International Journal of Current Research and Review
ISSN: 2231-2196 (Print)ISSN: 0975-5241 (Online)
Bootstrap Slider

Indexed and Abstracted in: SCOPUS, Crossref, CAS Abstracts, Publons, CiteFactor, Open J-Gate, ROAD, Indian Citation Index (ICI), Indian Journals Index (IJINDEX), Internet Archive, IP Indexing, Google Scholar, Scientific Indexing Services, Index Copernicus, Science Central, Revistas Medicas Portuguesas, EBSCO, BOAI, SOROS, NEWJOUR, ResearchGATE, Ulrich's Periodicals Directory, DocStoc, PdfCast, getCITED, SkyDrive, Citebase, e-Print, WorldCat (World's largest network of library content and services), Electronic Journals Library by University Library of Regensburg, SciPeople.

Search Articles

Track manuscript

Readers around the world

Full Html

IJCRR - Vol 09 issue 10 current issue , May, 2017

Pages: 11-18

Date of Publication: 27-May-2017

Print Article   Download XML  Download PDF

Possibility for Improving Carcass Composition and Meat Quality Traits by Selective Breeding

Author: Trygve Gjedrem

Category: General Sciences

Abstract:An advantage of aquaculture farming compared with fisheries is that it is possible to genetically improve economically important traits through selective breeding. This is possible because many traits have underlying heritable genetic components and individuals carrying those desirable traits can be selected as the parents of the next generation. A difficulty however, is how to measure the quality traits on the potential breeders. Traditionally, measuring the traits on relatives like full- and half-sibs have been applied. However, with new technologies such as near-infrared reflectance spectroscopy, X-ray tomography (CT) and Fotofish, it is now possible to measure fat% and filet color with high precision. Furthermore, new technological advances have opened new doors to potentially estimate fat% and filet color on live animals. Improving fat% by selective breeding is possible, as the heritability of the trait is relatively high (h2 = 0.25) and a genetic gain of 4 % per generation has been reported for rainbow trout. On the other hand, the heritability for flesh color shows high variation, but it is particularly high when measured using CT (h2 = 0.47). Finally, fillet yield has a rather low heritability (h2 = 0.16) and reported genetic gain per generation is close to zero.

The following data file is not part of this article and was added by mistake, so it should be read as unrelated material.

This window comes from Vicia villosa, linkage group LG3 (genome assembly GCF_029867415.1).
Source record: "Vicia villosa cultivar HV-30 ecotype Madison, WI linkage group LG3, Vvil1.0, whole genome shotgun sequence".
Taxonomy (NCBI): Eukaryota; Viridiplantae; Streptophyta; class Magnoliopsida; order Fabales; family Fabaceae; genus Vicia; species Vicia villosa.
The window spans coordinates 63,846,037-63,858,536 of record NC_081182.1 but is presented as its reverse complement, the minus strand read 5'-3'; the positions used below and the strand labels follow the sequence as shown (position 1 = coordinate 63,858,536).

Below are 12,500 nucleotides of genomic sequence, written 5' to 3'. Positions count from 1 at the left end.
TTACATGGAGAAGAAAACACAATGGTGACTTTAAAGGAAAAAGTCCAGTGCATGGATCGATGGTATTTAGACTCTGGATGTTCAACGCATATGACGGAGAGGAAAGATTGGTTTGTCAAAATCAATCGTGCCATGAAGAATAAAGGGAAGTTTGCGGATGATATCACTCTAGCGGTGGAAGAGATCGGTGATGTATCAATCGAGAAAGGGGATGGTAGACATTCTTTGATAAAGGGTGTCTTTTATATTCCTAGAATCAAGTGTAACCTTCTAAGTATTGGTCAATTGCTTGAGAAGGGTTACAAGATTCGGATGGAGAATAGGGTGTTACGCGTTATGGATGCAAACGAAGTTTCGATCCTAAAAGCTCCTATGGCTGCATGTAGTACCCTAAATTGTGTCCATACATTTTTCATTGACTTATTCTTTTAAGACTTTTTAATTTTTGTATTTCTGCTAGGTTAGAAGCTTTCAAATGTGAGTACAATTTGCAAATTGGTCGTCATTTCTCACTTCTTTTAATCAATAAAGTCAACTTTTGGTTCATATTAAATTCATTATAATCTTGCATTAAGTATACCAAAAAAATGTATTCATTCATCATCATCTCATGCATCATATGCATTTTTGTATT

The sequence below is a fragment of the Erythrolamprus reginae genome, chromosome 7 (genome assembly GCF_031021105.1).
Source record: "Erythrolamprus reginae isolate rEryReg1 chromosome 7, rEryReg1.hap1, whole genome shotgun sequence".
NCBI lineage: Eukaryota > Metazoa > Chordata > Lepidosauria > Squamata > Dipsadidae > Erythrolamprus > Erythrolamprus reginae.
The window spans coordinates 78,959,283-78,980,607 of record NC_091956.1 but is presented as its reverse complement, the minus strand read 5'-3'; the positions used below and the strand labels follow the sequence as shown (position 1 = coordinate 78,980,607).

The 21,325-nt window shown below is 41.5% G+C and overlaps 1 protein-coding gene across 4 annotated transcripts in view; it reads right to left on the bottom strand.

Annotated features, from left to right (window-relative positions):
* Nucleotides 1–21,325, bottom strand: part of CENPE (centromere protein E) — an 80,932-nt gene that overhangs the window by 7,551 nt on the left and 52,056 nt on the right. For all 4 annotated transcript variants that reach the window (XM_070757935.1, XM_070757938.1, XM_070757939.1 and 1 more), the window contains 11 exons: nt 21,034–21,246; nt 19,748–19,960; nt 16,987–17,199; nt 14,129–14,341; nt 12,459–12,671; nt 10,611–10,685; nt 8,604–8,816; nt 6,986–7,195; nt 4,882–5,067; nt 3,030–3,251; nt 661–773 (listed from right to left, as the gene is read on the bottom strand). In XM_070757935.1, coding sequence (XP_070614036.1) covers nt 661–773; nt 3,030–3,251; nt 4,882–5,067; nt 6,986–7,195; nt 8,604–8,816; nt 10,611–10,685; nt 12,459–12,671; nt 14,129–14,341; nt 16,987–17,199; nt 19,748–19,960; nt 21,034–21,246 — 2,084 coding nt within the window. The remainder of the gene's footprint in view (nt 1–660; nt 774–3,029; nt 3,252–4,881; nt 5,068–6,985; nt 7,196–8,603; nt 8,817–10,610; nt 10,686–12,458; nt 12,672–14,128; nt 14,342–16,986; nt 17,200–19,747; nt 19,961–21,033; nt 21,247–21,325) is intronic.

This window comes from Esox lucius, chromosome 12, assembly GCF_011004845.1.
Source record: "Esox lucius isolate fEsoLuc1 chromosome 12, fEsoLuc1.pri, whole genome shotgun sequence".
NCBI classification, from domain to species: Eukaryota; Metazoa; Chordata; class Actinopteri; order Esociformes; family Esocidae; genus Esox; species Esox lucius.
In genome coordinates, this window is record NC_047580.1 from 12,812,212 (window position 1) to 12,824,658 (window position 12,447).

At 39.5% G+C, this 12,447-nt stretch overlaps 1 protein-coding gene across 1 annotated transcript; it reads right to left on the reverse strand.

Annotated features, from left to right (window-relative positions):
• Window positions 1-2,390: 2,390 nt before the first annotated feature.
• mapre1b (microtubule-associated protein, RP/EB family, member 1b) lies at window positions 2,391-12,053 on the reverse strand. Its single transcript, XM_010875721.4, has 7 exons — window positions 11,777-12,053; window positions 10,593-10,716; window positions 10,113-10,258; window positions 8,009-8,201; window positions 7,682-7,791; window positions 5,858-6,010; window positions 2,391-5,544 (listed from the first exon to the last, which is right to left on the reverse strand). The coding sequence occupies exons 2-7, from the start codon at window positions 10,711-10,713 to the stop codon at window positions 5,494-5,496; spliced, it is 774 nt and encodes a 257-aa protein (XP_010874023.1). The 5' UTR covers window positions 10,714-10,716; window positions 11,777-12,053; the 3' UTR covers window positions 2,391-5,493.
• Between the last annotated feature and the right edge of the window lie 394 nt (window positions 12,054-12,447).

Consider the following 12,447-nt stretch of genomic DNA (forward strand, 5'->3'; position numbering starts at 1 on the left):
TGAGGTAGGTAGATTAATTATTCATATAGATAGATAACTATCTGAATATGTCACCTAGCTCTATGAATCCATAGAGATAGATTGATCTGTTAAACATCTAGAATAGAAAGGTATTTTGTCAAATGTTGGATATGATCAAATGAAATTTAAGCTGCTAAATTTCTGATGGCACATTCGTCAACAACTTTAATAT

Keywords: Aquaculture, Genetic gain, Heritability, Meat quality, Selective breeding

Full Text:


Quality traits and carcass composition in fish and shellfish are important characters for both consumers and farmers. In general, from marketing perspective there product can be a complicated process, as different markets may have different quality preferences. For farmers, the size and variation as well as dressing%, fillet yield, shape and color decide the price. Important factors in the market are processors and for salmon smoking operations to improve the product quality. For consumers, the size of the fillet, fat%, texture and color are important quality traits. For Furthermore, in some fish species such as carp and silver barbnumber of intramuscular bones usually have a better market acceptance. This trait seems to be highly variable within species. For instance, it has been reported that the number of intramuscular bones in different ploidies of crucian carp (Carussiusauratus) can vary from 77 to 86[1]. In Blunt snote bream (Megalobramaamblycephala) the number of intermuscular bones is estimated to vary from 108 to 129 [2]For consumers these small bones can be a concern, as they are usually difficult to remove, making them unpopular.